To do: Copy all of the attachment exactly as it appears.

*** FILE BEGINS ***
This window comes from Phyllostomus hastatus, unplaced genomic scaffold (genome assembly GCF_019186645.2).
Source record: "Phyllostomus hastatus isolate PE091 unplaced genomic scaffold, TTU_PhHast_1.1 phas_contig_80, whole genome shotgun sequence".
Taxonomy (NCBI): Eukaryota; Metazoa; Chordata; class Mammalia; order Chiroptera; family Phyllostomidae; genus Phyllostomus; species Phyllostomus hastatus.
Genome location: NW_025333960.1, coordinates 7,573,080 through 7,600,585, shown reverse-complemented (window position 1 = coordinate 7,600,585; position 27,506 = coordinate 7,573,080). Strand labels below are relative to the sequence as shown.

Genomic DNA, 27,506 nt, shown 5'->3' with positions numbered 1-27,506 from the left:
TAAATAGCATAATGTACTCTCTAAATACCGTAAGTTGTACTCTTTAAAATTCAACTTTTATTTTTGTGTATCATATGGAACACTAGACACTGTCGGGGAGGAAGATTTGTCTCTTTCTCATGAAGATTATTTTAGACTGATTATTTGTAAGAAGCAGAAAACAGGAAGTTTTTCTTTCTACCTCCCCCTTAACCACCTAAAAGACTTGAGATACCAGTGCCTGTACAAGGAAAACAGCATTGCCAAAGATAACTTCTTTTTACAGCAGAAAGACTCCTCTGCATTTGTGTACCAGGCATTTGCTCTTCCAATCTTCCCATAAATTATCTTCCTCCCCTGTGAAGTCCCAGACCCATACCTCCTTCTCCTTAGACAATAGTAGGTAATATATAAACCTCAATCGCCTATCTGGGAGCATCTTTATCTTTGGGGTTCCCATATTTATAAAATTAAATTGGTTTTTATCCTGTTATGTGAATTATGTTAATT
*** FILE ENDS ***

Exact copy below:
This window comes from Phyllostomus hastatus, unplaced genomic scaffold (genome assembly GCF_019186645.2).
Source record: "Phyllostomus hastatus isolate PE091 unplaced genomic scaffold, TTU_PhHast_1.1 phas_contig_80, whole genome shotgun sequence".
Taxonomy (NCBI): Eukaryota; Metazoa; Chordata; class Mammalia; order Chiroptera; family Phyllostomidae; genus Phyllostomus; species Phyllostomus hastatus.
Genome location: NW_025333960.1, coordinates 7,573,080 through 7,600,585, shown reverse-complemented (window position 1 = coordinate 7,600,585; position 27,506 = coordinate 7,573,080). Strand labels below are relative to the sequence as shown.

Genomic DNA, 27,506 nt, shown 5'->3' with positions numbered 1-27,506 from the left:
TAAATAGCATAATGTACTCTCTAAATACCGTAAGTTGTACTCTTTAAAATTCAACTTTTATTTTTGTGTATCATATGGAACACTAGACACTGTCGGGGAGGAAGATTTGTCTCTTTCTCATGAAGATTATTTTAGACTGATTATTTGTAAGAAGCAGAAAACAGGAAGTTTTTCTTTCTACCTCCCCCTTAACCACCTAAAAGACTTGAGATACCAGTGCCTGTACAAGGAAAACAGCATTGCCAAAGATAACTTCTTTTTACAGCAGAAAGACTCCTCTGCATTTGTGTACCAGGCATTTGCTCTTCCAATCTTCCCATAAATTATCTTCCTCCCCTGTGAAGTCCCAGACCCATACCTCCTTCTCCTTAGACAATAGTAGGTAATATATAAACCTCAATCGCCTATCTGGGAGCATCTTTATCTTTGGGGTTCCCATATTTATAAAATTAAATTGGTTTTTATCCTGTTATGTGAATTATGTTAATT